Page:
The Darwin Wars. Andrew Brown. Much as we aspire to the pure search for knowledge, scientists can be testy and political and vicious, too—this is a study of the sociology of evolutionary biology. (Amazon)

Evolution: The Triumph of an Idea. Carl Zimmer. If you want a general survey of the history and ideas of evolutionary biology that isn't written like a textbook, this is the one you want. (Amazon)

At the Water's Edge: Fish With Fingers, Whales With Legs, and How Life Came Ashore but Then Went Back to Sea. Carl Zimmer. The focus in this one is on macroevolution of tetrapods and cetaceans. Excellently written, with a very thorough overview of the evidence. (Amazon)

Trilobite: Eyewitness to Evolution. Richard Fortey. Everything you need to know about the basics of trilobytes, with a chatty and often amusing introduction to the world of paleontologists. (Amazon)

The Beak of the Finch: A Story of Evolution in Our Time. Jonathan Weiner. A Pulitzer-winning account of the work of Peter and Rosemary Grant in documenting the evolutionary changes occurring in Darwin's finches in the Galapagos right now. (Amazon)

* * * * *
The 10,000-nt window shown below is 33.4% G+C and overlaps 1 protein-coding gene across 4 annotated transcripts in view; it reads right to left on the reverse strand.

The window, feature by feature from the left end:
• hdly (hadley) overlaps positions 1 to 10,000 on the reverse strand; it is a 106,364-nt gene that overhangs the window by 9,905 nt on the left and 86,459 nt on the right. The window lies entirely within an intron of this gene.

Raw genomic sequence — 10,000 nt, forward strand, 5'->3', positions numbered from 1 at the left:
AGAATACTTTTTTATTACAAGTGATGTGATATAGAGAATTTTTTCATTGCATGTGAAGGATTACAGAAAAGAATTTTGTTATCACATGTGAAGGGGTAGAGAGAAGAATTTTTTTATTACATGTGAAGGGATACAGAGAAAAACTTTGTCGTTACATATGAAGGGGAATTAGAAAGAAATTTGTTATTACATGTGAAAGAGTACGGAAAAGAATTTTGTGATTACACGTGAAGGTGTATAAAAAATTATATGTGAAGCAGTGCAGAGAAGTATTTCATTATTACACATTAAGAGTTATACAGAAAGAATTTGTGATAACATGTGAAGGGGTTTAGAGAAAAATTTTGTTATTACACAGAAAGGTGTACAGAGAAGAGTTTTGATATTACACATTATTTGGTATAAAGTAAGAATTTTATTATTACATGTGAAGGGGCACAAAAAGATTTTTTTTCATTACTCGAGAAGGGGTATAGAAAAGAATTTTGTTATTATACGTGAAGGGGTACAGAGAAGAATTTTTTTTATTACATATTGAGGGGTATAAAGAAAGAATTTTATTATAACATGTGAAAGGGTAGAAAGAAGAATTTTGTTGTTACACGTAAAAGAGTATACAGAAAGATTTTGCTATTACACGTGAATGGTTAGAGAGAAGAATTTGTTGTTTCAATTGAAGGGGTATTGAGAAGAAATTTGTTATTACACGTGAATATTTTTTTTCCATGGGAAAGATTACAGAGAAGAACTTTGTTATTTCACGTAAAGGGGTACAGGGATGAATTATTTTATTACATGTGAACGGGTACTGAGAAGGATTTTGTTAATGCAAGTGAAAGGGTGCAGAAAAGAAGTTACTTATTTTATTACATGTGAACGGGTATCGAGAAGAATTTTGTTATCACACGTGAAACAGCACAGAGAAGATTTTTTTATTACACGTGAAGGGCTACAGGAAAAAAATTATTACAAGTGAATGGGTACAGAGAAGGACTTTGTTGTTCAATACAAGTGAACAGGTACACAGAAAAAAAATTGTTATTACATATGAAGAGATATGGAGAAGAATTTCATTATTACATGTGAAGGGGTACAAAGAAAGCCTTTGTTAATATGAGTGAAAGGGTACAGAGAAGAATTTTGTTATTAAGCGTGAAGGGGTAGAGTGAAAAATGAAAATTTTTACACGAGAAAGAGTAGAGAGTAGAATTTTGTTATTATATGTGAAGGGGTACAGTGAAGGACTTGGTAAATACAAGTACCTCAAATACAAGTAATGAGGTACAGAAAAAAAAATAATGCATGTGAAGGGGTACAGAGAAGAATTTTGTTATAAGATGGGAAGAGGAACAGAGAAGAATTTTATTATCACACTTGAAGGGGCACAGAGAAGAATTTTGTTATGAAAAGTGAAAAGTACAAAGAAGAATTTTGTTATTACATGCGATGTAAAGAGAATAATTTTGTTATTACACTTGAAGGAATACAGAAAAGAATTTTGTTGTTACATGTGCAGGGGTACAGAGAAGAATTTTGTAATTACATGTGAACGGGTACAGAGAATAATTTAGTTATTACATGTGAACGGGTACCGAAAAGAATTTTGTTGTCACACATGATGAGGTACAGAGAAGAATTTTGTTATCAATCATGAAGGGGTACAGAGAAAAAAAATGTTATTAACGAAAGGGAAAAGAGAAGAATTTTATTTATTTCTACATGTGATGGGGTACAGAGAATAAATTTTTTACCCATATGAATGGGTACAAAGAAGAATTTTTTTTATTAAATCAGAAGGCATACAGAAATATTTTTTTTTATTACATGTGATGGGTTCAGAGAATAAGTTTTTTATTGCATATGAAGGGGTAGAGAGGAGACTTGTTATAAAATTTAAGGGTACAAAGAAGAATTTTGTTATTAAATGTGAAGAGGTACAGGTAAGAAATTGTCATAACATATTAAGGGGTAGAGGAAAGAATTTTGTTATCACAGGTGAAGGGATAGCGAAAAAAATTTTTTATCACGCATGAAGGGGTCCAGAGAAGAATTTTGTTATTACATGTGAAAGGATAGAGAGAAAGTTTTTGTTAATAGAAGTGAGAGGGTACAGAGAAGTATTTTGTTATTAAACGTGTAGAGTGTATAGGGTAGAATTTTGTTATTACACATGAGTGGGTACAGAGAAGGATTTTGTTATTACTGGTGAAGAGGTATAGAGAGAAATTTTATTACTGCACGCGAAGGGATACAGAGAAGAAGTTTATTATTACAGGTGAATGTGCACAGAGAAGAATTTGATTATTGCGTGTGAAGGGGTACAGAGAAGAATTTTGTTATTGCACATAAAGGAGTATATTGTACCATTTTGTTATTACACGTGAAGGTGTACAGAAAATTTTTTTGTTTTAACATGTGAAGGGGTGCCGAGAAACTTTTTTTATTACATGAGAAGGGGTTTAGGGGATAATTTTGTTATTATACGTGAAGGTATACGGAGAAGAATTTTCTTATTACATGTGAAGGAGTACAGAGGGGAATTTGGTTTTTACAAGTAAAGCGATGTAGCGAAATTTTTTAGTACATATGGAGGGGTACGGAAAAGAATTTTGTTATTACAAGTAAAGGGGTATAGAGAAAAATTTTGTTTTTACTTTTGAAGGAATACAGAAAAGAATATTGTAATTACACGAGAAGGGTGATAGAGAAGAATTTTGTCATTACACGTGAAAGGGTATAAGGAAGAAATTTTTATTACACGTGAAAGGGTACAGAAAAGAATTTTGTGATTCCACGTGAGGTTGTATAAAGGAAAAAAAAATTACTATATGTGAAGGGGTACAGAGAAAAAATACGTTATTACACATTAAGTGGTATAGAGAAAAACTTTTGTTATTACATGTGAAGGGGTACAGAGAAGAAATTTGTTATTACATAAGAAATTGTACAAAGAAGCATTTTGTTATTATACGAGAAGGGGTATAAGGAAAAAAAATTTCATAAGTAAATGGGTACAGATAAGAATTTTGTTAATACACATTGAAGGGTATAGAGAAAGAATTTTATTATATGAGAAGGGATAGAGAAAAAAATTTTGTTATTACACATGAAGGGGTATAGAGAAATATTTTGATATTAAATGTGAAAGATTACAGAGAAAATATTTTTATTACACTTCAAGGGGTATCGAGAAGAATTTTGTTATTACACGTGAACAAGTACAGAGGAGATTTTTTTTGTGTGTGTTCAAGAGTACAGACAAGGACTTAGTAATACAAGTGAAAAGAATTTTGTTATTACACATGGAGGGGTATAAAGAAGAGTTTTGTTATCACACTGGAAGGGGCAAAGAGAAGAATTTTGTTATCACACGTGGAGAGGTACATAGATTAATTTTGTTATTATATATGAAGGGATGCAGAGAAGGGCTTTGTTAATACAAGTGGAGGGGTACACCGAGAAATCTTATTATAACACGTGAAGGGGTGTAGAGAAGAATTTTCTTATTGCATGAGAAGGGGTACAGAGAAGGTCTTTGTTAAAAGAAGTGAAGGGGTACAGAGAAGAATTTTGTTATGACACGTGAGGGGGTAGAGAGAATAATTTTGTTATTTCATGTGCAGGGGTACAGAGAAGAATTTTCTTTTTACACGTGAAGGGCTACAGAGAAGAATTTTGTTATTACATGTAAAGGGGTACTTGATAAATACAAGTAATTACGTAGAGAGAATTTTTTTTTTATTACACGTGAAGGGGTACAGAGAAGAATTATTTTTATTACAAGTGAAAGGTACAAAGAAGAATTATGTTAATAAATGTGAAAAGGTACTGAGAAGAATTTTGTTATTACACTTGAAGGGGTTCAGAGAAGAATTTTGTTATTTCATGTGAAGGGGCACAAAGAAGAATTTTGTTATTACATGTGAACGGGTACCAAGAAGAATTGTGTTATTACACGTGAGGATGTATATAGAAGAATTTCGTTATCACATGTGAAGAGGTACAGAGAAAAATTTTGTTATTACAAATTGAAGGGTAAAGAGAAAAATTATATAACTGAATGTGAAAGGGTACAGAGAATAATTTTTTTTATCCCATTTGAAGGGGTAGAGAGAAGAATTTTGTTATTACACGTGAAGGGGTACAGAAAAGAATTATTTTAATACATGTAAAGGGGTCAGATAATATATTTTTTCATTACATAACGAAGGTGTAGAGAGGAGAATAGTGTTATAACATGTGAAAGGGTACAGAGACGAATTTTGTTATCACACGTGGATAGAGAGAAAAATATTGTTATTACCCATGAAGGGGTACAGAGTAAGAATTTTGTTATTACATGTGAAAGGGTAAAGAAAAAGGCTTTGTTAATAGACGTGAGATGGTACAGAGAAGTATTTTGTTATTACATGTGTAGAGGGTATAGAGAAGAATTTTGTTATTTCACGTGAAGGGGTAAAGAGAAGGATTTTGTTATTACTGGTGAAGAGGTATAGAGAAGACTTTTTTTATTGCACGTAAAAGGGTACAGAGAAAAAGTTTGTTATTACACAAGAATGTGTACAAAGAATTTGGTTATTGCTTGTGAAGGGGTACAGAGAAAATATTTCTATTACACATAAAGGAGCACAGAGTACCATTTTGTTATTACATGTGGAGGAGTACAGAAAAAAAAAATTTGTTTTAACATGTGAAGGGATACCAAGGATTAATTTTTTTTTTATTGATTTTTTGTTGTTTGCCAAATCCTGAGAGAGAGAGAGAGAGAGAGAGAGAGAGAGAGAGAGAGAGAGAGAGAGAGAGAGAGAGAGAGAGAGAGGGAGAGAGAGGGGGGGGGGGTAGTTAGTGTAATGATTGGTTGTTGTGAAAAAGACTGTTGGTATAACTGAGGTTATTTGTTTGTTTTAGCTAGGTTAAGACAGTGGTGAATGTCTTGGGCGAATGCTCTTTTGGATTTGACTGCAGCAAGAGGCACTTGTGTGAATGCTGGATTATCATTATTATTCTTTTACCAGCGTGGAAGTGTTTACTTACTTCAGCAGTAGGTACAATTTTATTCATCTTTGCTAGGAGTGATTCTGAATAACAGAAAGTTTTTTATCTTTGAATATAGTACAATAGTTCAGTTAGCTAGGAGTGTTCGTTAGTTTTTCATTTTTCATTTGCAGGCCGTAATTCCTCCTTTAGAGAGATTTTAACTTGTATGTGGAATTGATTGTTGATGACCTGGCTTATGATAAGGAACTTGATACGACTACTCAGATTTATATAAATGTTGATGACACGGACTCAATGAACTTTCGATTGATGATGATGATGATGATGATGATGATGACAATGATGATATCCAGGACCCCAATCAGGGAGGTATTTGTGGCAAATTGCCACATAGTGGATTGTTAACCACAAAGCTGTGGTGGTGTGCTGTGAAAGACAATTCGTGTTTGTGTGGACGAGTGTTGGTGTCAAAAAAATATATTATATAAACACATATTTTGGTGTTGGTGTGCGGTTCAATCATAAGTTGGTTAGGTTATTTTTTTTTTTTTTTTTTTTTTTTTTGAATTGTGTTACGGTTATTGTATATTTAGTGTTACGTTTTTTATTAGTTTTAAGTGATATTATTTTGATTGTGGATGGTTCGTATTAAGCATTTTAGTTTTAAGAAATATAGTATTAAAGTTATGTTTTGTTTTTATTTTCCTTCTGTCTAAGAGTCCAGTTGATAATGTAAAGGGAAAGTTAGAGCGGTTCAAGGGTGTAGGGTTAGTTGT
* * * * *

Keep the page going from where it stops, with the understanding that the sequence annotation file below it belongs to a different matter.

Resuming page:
What Evolution Is. Ernst Mayr. A survey of the theory by an opinionated master. (Amazon)

Evolutionary Biology. Douglas J. Futuyma. If you don't mind reading a textbook, this is one of the best and most popular texts on the subject. (Amazon)

An Introduction to Biological Evolution. Kenneth Kardong. Another textbook, but less weighty and less expensive then Futuyma's; a book I'd use in a freshman non-majors course. (Amazon)

For the more advanced/specialized reader:

From So Simple a Beginning: Darwin's Four Great Books (Voyage of the H.M.S. Beagle, The Origin of Species, The Descent of Man, The Expression of Emotions in Man and Animals). Charles Darwin, Edward O. Wilson (Editor). I've read these books, but I don't own this edition…so this is one I'll be hinting to my wife might make a nice present. It collects the four in one volume, with introductions by Wilson, so if every you've wanted these seminal works for your bookshelf, here they are in an inexpensive edition. (Amazon)

On Growth and Form. D'Arcy Wentworth Thompson. I'm afraid no developmental biologist can list important books without mentioning this one. (Amazon)

From DNA to Diversity: Molecular Genetics and the Evolution of Animal Design. Sean B. Carroll, Jennifer K. Grenier, Scott D. Weatherbee. Like it says…molecular genetics, evolution, developmental biology. A good textbook describing the new cutting edge of evolutionary biology. (Amazon)

Extinction: Bad Genes or Bad Luck?. David M. Raup. A little statistics, a lot of paleontology, a good introduction to how we try to puzzle out what the world was like from a sparse data set. (Amazon)